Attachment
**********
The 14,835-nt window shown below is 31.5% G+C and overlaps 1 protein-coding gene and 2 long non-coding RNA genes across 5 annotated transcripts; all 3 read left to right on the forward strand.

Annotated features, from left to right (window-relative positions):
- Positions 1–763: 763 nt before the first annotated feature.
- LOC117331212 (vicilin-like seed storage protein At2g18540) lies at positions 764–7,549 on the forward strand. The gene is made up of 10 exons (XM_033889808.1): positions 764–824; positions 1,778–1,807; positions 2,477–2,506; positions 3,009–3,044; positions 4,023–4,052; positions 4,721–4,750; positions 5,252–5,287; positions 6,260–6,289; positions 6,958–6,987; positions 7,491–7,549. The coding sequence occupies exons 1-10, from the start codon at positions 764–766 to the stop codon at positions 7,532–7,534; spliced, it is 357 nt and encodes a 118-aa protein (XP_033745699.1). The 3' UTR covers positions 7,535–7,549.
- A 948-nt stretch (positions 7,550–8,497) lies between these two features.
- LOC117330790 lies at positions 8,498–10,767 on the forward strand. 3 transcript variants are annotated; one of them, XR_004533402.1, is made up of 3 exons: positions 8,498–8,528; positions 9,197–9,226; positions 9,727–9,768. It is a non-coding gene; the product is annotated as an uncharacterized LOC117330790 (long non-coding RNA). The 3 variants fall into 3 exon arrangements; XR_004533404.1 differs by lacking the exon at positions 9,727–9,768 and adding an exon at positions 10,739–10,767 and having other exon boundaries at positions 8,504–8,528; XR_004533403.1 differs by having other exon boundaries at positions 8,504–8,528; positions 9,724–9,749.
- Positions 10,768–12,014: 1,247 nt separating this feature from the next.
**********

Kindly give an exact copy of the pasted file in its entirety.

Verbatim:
The 14,835-nt window shown below is 31.5% G+C and overlaps 1 protein-coding gene and 2 long non-coding RNA genes across 5 annotated transcripts; all 3 read left to right on the forward strand.

Annotated features, from left to right (window-relative positions):
- Positions 1–763: 763 nt before the first annotated feature.
- LOC117331212 (vicilin-like seed storage protein At2g18540) lies at positions 764–7,549 on the forward strand. The gene is made up of 10 exons (XM_033889808.1): positions 764–824; positions 1,778–1,807; positions 2,477–2,506; positions 3,009–3,044; positions 4,023–4,052; positions 4,721–4,750; positions 5,252–5,287; positions 6,260–6,289; positions 6,958–6,987; positions 7,491–7,549. The coding sequence occupies exons 1-10, from the start codon at positions 764–766 to the stop codon at positions 7,532–7,534; spliced, it is 357 nt and encodes a 118-aa protein (XP_033745699.1). The 3' UTR covers positions 7,535–7,549.
- A 948-nt stretch (positions 7,550–8,497) lies between these two features.
- LOC117330790 lies at positions 8,498–10,767 on the forward strand. 3 transcript variants are annotated; one of them, XR_004533402.1, is made up of 3 exons: positions 8,498–8,528; positions 9,197–9,226; positions 9,727–9,768. It is a non-coding gene; the product is annotated as an uncharacterized LOC117330790 (long non-coding RNA). The 3 variants fall into 3 exon arrangements; XR_004533404.1 differs by lacking the exon at positions 9,727–9,768 and adding an exon at positions 10,739–10,767 and having other exon boundaries at positions 8,504–8,528; XR_004533403.1 differs by having other exon boundaries at positions 8,504–8,528; positions 9,724–9,749.
- Positions 10,768–12,014: 1,247 nt separating this feature from the next.